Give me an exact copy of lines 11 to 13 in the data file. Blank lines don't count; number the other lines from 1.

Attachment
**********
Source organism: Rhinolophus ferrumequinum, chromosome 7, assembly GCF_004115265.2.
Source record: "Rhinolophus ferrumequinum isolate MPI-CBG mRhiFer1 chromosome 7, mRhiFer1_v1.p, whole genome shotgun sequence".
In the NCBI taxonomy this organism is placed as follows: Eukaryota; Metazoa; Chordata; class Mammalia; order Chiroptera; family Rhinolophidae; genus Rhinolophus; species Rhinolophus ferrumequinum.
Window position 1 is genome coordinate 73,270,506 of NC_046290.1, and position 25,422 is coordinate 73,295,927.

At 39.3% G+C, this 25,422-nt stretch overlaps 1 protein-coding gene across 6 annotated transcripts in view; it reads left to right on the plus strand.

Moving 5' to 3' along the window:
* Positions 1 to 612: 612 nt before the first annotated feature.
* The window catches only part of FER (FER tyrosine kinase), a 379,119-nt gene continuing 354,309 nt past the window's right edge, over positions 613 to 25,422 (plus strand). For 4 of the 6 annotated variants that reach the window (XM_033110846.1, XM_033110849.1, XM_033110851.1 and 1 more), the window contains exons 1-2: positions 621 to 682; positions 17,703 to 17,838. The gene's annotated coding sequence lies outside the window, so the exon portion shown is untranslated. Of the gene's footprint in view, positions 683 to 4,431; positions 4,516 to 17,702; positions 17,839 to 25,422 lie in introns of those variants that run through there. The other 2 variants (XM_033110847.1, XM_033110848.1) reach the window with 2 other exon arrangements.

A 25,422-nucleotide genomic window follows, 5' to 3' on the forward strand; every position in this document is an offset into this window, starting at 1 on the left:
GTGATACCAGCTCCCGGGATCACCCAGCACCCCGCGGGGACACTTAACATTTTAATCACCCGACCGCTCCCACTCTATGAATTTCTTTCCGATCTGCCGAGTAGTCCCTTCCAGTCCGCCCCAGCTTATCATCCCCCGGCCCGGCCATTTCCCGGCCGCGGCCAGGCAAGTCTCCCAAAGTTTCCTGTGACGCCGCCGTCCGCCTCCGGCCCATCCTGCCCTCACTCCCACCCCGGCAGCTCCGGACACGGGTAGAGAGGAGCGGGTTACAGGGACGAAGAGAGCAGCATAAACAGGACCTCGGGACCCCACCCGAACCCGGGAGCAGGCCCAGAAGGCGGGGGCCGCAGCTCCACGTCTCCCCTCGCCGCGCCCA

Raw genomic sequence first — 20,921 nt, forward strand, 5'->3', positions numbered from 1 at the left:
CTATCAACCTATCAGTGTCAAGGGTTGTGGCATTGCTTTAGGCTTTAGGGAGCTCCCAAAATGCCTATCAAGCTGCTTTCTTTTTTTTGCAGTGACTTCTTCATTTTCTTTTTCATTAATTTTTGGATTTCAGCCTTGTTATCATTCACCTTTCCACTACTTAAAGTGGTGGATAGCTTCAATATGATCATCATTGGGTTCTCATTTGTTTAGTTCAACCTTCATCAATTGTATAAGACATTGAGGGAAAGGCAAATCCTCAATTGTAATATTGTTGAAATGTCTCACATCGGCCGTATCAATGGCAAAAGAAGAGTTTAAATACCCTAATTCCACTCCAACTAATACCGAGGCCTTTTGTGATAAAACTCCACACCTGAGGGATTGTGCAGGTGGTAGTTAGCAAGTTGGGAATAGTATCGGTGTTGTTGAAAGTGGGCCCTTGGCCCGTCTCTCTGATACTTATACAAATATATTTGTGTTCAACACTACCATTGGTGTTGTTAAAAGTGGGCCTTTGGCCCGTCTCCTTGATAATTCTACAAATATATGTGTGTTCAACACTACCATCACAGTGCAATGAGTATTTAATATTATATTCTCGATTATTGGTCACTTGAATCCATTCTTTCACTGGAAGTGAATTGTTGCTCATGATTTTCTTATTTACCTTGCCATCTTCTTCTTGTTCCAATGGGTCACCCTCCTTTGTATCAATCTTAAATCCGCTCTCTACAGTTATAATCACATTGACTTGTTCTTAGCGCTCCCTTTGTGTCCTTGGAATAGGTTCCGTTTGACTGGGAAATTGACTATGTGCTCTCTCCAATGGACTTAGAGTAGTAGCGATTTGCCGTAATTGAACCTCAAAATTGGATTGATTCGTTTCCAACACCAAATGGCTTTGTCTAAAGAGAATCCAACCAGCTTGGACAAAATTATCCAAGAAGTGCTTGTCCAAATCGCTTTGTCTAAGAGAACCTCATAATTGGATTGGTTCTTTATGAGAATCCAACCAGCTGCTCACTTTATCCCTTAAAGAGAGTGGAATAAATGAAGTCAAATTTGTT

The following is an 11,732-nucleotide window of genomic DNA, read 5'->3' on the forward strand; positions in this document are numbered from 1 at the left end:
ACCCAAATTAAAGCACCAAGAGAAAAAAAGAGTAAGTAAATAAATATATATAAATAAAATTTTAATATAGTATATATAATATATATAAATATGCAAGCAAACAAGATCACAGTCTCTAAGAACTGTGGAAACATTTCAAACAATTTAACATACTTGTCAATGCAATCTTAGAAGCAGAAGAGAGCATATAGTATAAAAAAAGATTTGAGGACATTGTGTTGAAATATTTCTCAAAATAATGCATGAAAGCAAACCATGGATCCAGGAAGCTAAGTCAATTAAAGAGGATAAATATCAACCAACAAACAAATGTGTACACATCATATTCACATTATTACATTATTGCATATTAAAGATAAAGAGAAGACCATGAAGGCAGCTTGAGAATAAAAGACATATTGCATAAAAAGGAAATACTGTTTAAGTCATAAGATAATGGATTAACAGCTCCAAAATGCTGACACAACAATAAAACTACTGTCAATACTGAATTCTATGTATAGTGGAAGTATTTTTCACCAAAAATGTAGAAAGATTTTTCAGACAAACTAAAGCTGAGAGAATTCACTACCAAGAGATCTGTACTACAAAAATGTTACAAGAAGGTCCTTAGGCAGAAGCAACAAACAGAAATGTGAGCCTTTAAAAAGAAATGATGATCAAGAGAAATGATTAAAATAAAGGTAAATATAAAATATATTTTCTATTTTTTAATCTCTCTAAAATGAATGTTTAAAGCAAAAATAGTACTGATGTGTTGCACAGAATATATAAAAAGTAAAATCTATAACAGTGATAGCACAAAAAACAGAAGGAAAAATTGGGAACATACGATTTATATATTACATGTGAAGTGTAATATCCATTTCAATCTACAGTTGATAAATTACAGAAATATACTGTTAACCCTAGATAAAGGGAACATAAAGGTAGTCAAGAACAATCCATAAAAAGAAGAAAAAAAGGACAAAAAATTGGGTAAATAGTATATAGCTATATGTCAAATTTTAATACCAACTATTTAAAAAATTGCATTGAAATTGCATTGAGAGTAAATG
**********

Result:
Raw genomic sequence first — 20,921 nt, forward strand, 5'->3', positions numbered from 1 at the left:
CTATCAACCTATCAGTGTCAAGGGTTGTGGCATTGCTTTAGGCTTTAGGGAGCTCCCAAAATGCCTATCAAGCTGCTTTCTTTTTTTTGCAGTGACTTCTTCATTTTCTTTTTCATTAATTTTTGGATTTCAGCCTTGTTATCATTCACCTTTCCACTACTTAAAGTGGTGGATAGCTTCAATATGATCATCATTGGGTTCTCATTTGTTTAGTTCAACCTTCATCAATTGTATAAGACATTGAGGGAAAGGCAAATCCTCAATTGTAATATTGTTGAAATGTCTCACATCGGCCGTATCAATGGCAAAAGAAGAGTTTAAATACCCTAATTCCACTCCAACTAATACCGAGGCCTTTTGTGATAAAACTCCACACCTGAGGGATTGTGCAGGTGGTAGTTAGCAAGTTGGGAATAGTATCGGTGTTGTTGAAAGTGGGCCCTTGGCCCGTCTCTCTGATACTTATACAAATATATTTGTGTTCAACACTACCATTGGTGTTGTTAAAAGTGGGCCTTTGGCCCGTCTCCTTGATAATTCTACAAATATATGTGTGTTCAACACTACCATCACAGTGCAATGAGTATTTAATATTATATTCTCGATTATTGGTCACTTGAATCCATTCTTTCACTGGAAGTGAATTGTTGCTCATGATTTTCTTATTTACCTTGCCATCTTCTTCTTGTTCCAATGGGTCACCCTCCTTTGTATCAATCTTAAATCCGCTCTCTACAGTTATAATCACATTGACTTGTTCTTAGCGCTCCCTTTGTGTCCTTGGAATAGGTTCCGTTTGACTGGGAAATTGACTATGTGCTCTCTCCAATGGACTTAGAGTAGTAGCGATTTGCCGTAATTGAACCTCAAAATTGGATTGATTCGTTTCCAACACCAAATGGCTTTGTCTAAAGAGAATCCAACCAGCTTGGACAAAATTATCCAAGAAGTGCTTGTCCAAATCGCTTTGTCTAAGAGAACCTCATAATTGGATTGGTTCTTTATGAGAATCCAACCAGCTGCTCACTTTATCCCTTAAAGAGAGTGGAATAAATGAAGTCAAATTTGTT

The following is an 11,732-nucleotide window of genomic DNA, read 5'->3' on the forward strand; positions in this document are numbered from 1 at the left end: